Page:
Our primary objective was to examine anesthesia work area reservoir isolation of Klebsiella, Acinetobacter, Pseudomonas, and Enterobacter spp (KAPE) pathogens. This is a retrospective analysis of a randomized, prospective, and observational study involving 3 academic medical centers.Methods:
Patients included adults undergoing general anesthesia. Gram-negative isolates (N = 2,682) were collected from anesthesia work area reservoirs in 274 randomly selected operating room case pairs. Nine hundred and forty-five isolates were included in this study. Chi square tests were used to examine the association of anesthesia work area reservoirs with KAPE genera isolation.Results:
Acinetobacter pathogens were more likely to be isolated from anesthesia provider hands (risk ratio [RR], 1.07; 95% confidence interval [CI], 1.04-1.10; corrected P = .004) and less likely to be isolated from patients (RR, 0.2; 95% CI, 0.08-0.50; corrected P < .0001). Enterobacter pathogens were more likely to be isolated from patients (RR, 3.34; 95% CI, 1.92-5.81; corrected P = 0.001) and less likely to be isolated from provider hands (RR, 0.89; 95% CI, 0.83-0.97; corrected P = .007).Conclusions:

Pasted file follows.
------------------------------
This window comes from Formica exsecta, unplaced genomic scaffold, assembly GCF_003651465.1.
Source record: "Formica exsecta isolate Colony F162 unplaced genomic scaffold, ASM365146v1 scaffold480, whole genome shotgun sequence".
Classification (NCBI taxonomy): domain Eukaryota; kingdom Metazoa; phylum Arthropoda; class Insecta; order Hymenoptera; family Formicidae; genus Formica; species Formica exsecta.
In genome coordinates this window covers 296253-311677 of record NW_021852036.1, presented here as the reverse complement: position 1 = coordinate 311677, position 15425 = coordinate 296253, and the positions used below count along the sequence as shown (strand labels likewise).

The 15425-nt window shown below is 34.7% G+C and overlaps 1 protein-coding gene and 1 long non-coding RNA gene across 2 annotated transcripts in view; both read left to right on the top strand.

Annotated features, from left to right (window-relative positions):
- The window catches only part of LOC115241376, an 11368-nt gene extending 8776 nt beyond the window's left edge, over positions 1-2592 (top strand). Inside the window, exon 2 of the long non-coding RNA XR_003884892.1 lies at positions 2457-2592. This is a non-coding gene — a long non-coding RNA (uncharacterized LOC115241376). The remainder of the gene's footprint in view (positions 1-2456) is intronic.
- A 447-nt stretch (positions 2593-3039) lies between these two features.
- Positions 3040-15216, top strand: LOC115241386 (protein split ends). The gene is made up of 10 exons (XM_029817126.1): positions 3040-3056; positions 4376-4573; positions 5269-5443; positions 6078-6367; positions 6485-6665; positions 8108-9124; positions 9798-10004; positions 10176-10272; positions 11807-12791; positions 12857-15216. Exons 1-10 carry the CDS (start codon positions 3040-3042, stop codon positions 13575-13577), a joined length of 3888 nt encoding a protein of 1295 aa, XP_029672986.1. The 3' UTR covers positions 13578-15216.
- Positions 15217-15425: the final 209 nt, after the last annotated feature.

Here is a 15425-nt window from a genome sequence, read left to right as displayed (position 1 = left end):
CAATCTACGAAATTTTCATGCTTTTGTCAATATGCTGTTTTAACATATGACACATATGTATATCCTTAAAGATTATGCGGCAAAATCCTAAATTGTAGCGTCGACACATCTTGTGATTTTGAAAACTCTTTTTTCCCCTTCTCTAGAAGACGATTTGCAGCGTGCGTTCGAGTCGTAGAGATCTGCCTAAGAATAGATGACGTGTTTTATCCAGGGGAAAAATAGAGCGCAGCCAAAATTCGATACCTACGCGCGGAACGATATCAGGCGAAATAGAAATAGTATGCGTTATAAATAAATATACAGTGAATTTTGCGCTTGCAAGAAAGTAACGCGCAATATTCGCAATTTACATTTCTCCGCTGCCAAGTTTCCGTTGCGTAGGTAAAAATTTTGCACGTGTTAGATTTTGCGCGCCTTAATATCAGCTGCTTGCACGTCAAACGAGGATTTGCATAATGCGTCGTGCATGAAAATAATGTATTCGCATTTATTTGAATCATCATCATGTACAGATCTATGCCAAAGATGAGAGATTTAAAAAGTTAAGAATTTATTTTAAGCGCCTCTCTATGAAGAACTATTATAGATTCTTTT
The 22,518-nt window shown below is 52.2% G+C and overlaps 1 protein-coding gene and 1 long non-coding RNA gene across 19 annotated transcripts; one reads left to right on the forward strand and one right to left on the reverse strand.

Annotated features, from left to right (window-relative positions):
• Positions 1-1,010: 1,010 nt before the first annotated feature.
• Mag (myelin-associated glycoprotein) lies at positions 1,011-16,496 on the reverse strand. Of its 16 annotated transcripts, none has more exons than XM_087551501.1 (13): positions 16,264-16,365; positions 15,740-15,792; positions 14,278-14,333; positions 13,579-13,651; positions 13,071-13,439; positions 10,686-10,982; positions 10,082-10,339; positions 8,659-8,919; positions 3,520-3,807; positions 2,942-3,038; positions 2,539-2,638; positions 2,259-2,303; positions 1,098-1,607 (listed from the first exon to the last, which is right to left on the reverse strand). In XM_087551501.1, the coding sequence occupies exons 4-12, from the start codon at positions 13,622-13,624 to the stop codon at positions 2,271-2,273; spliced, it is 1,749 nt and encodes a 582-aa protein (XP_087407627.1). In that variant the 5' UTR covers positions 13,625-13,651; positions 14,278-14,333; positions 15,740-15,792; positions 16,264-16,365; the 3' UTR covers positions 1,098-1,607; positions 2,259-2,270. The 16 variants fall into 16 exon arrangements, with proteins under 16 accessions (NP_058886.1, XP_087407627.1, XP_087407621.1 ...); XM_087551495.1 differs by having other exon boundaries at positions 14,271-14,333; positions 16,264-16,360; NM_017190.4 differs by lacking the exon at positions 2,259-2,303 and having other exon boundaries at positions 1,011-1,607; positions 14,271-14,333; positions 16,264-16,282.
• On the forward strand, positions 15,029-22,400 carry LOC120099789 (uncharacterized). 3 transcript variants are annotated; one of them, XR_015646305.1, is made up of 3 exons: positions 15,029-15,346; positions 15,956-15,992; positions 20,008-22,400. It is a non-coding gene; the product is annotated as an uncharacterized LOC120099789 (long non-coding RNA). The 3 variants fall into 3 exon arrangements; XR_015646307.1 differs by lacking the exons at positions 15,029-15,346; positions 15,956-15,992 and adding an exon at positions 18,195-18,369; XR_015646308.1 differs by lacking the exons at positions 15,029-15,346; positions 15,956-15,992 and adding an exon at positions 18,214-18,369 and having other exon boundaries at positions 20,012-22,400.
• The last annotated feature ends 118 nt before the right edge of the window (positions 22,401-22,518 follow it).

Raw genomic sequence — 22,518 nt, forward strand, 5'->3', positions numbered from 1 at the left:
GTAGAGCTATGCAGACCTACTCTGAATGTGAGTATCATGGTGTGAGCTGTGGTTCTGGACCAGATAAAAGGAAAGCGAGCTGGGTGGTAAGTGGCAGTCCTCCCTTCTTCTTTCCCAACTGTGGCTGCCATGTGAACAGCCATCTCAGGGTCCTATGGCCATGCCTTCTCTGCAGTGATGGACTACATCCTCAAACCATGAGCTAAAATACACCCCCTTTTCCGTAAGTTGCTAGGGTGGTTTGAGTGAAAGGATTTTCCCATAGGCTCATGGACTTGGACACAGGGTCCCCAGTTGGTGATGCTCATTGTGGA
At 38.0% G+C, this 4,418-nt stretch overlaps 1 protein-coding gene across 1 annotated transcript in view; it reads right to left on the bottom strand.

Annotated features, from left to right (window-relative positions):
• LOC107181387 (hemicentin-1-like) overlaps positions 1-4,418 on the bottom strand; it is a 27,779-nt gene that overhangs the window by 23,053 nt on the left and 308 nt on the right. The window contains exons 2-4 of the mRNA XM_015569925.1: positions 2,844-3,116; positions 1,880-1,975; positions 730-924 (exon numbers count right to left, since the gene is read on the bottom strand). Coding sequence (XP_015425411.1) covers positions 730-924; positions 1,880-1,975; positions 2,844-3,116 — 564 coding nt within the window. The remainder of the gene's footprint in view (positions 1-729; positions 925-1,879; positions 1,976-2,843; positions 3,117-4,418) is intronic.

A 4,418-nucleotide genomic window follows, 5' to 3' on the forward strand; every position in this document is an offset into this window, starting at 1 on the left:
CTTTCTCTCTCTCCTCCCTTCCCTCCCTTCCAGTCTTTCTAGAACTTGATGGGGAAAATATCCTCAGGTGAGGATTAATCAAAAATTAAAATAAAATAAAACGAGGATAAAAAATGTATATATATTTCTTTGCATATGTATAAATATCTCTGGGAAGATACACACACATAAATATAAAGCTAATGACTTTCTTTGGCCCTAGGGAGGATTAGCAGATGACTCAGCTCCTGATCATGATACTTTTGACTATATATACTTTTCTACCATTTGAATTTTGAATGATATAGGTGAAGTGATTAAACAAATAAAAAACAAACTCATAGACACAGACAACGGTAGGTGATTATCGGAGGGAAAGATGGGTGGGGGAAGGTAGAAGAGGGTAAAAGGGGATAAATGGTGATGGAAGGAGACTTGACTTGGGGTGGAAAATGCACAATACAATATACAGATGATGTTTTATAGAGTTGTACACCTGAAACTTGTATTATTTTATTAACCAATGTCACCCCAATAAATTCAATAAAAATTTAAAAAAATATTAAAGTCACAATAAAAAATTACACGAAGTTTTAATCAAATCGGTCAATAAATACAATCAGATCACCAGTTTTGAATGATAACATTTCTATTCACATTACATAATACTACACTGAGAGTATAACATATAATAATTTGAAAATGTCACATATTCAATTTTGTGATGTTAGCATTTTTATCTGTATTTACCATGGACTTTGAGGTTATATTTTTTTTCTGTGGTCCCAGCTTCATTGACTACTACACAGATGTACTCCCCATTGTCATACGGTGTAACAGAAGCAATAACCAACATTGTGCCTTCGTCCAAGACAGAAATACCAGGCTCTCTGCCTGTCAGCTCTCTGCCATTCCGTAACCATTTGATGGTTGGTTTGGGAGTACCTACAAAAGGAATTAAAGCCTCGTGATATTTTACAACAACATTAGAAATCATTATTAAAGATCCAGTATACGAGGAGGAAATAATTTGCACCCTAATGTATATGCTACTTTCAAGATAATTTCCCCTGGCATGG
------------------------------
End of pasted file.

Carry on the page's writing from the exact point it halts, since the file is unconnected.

Anesthesia provider hands are important reservoirs for Acinetobacter spp, whereas patient skin surfaces are key reservoirs for Enterobacter spp. Future work should examine the impact of a multimodal program in controlling the intraoperative spread of Acinetobacter and Enterobacter pathogens.